Now you may not have the kind of charismatic business that moves people to tears like this, but you can still create and then remedy a little pain in your visitors to up your conversion rate. It’s a strategy every business can incorporate into their webpage with a little tweaking.
And don’t worry if the idea of making your customers feel pain is outside your comfort level. The great thing about marketing towards our mirror neurons is that we aren't really aware that this process of mental mimicry is occurring when it actually happens. It’s unconscious -- not something we control.
In the end, it’s one of the reasons why using the science of mirror neurons in marketing is so powerful. It’s hugely successful in getting site visitors to do or feel what you want, and when done right, site visitors won’t actually notice that they’re being influenced at all. And that’s every marketers dream, right?
Mirror Neurons and Marketing [A Resource List]
The science of mirror neurons is completely fascinating, and there were resources and articles that I found myself unable to keep away from while writing and researching this post. (Unlike a lot of ideas in marketing, this concept seems to sell itself.)
I've compiled a list of my favorite resources on emotion, mirror neurons, and marketing. If you want to learn more about them, these eight pieces (in no particular order) will jump-start your learning process.
1. Ankit Oberoi’s The Science of Storytelling & Memory and Their Impact on CRO
This is the piece that ignited my interest in emotion and its relationship to marketing. It’s a fabulous treatise on how storytelling, emotions, and mirror neurons intersect in the most successful marketing campaigns. It’s one of those pieces I love so much that I constantly look for a way to reference it in my writing.
2. Courtney Seiter’s The Science of Emotion in Marketing: How Our Brains Decide What to Share and Whom to Trust
This fascinating post maps out how different emotions get us to behave in order to capitalize on them for marketing and branding. There’s also some nice information about which emotions are more likely to get something to go viral.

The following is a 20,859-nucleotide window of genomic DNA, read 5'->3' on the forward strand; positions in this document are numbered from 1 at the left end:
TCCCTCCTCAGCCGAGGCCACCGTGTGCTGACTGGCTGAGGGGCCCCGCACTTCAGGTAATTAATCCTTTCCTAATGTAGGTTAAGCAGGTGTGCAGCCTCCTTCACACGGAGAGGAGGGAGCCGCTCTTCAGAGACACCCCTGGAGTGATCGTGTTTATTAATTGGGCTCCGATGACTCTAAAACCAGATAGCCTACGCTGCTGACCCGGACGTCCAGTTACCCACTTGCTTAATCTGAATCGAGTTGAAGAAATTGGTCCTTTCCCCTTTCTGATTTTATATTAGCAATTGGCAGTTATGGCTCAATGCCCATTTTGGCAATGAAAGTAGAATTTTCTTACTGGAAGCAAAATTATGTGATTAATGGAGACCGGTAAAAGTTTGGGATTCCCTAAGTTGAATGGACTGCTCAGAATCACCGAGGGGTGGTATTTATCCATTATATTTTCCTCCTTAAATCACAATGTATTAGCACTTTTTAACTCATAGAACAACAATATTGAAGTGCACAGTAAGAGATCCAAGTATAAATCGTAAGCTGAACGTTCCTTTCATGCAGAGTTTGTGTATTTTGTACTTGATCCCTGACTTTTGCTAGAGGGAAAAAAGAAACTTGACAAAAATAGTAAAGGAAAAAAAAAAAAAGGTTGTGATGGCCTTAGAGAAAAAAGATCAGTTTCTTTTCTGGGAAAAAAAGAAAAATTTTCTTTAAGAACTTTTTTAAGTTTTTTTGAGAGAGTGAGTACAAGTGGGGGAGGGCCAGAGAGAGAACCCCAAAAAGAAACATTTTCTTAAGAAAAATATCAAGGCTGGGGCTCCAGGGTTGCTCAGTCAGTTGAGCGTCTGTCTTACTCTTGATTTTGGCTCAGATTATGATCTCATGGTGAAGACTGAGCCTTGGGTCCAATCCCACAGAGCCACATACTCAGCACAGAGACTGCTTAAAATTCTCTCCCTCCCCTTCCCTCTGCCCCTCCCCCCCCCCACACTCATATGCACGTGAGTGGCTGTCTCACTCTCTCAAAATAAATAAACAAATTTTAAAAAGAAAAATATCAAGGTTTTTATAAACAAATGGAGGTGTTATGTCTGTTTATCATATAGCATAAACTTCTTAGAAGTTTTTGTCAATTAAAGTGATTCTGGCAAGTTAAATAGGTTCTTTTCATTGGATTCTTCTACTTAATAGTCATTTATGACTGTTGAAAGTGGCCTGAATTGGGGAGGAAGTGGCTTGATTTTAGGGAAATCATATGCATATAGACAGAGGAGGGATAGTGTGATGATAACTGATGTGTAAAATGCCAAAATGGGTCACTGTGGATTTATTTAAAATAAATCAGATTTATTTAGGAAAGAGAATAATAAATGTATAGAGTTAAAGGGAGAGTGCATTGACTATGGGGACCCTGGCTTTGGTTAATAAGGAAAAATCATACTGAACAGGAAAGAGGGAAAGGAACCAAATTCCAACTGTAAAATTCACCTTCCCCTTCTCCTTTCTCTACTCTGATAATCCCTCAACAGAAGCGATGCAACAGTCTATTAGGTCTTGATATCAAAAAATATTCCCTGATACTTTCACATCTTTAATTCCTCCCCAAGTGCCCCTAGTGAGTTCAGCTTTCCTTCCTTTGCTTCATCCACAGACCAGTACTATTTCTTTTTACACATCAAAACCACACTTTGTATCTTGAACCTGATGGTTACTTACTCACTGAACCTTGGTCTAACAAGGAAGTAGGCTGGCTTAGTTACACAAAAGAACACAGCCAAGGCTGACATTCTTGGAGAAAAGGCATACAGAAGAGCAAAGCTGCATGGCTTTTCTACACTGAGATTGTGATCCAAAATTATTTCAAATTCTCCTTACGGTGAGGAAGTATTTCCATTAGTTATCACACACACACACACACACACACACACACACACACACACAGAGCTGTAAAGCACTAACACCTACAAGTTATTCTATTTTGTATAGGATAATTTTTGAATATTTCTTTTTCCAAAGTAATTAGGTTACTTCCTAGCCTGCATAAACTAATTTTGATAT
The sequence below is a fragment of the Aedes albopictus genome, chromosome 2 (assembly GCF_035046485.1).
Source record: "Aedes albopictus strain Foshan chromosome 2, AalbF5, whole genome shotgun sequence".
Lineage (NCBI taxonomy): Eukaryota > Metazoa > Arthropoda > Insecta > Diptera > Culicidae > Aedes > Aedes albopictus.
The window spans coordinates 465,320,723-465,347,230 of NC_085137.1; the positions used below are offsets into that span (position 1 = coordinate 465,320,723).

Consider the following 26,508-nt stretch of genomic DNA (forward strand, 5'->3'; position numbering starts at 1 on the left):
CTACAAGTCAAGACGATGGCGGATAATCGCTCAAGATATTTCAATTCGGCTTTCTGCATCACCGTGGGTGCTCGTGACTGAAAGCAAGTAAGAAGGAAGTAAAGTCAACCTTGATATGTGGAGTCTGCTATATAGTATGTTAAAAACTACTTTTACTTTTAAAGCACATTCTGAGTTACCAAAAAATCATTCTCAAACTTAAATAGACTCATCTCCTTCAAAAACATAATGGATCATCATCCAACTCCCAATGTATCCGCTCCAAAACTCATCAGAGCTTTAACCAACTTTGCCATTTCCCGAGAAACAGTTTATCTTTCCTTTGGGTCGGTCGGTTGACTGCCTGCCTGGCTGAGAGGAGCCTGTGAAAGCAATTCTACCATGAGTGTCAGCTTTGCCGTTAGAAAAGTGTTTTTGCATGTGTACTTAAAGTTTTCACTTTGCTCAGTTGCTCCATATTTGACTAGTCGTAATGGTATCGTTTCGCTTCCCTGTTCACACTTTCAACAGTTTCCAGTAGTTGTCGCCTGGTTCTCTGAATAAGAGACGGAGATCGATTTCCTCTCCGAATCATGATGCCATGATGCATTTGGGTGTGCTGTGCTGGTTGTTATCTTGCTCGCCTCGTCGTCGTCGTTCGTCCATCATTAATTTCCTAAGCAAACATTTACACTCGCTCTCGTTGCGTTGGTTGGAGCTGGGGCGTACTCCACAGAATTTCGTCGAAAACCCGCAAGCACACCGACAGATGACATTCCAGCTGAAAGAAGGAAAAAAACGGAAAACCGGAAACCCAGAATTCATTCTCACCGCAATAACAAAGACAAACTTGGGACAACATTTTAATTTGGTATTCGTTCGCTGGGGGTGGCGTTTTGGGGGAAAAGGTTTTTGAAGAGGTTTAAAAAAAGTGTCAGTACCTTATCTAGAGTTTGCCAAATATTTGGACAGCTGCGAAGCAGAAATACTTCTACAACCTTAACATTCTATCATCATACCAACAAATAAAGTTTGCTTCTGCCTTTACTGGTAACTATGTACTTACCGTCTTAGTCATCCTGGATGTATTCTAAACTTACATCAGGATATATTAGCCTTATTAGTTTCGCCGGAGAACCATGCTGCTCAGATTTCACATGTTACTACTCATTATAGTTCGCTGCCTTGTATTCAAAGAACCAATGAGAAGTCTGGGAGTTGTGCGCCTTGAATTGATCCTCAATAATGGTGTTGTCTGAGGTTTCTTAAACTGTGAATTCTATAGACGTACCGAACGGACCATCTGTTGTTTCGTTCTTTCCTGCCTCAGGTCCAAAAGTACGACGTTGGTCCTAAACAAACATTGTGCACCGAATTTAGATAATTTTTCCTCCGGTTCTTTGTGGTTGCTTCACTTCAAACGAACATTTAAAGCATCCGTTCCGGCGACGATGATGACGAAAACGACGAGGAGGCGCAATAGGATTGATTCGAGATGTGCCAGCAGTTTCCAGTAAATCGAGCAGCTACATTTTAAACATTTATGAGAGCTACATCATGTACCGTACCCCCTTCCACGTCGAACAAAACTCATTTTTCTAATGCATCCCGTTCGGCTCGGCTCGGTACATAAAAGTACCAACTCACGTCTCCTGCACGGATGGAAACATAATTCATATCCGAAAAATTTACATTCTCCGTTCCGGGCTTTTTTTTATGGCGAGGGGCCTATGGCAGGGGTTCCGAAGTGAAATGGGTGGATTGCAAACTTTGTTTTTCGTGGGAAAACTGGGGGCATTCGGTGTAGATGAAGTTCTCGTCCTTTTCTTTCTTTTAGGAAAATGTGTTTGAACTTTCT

3. Jeremy Rifkin’s The Empathic Civilization
Want to learn about mirror neurons in a more visual format? This TEDTalk discusses both how we evolved empathy and the role of mirror neurons in our lives as illustrated by animated awesomely quirky whiteboard drawings.
4. Dr. Hildegard Keller-Kern’s I Feel What You Feel: Mirror Neurons and Advertising
This post gives you some examples of using mirror neurons in advertising. It also has some advice on how to create a new marketing campaign with mirror neurons in mind.
5. Jacob Braude’s Mirror Neurons and Their Role in Marketing
This piece really illustrates why understanding how mirror neurons work is so essential for successful marketing and advertising. It’s one of my favorites.
6. Jeremy Smith’s 3 Conversion Psychology Principles to Test on Your Landing Page
This great resource is about the psychological triggers (like happiness or pain) that get people to click on your landing page. Its take on the role of pain in compelling site visitors was especially interesting.
7. Derek Halpern’s Social Media Marketers’ Best Kept Secret: Mirror Neurons
If you want a piece that discusses mirror neurons and marketing at their most digestible, this is the one. It’s short and to the point, but I found myself referring back to it a lot.
8. Jess Marranco’s Human-to-Human Marketing: A Trend for 2015 and Beyond
This is another piece that I’m always finding ways to reference. It’s all about the successful strategies behind likable, empathic brands.
Have a great example of an ad that stimulated your mirror neurons to sell a product or service? Share it with me in the comments or shoot me a tweet @HRodabaugh.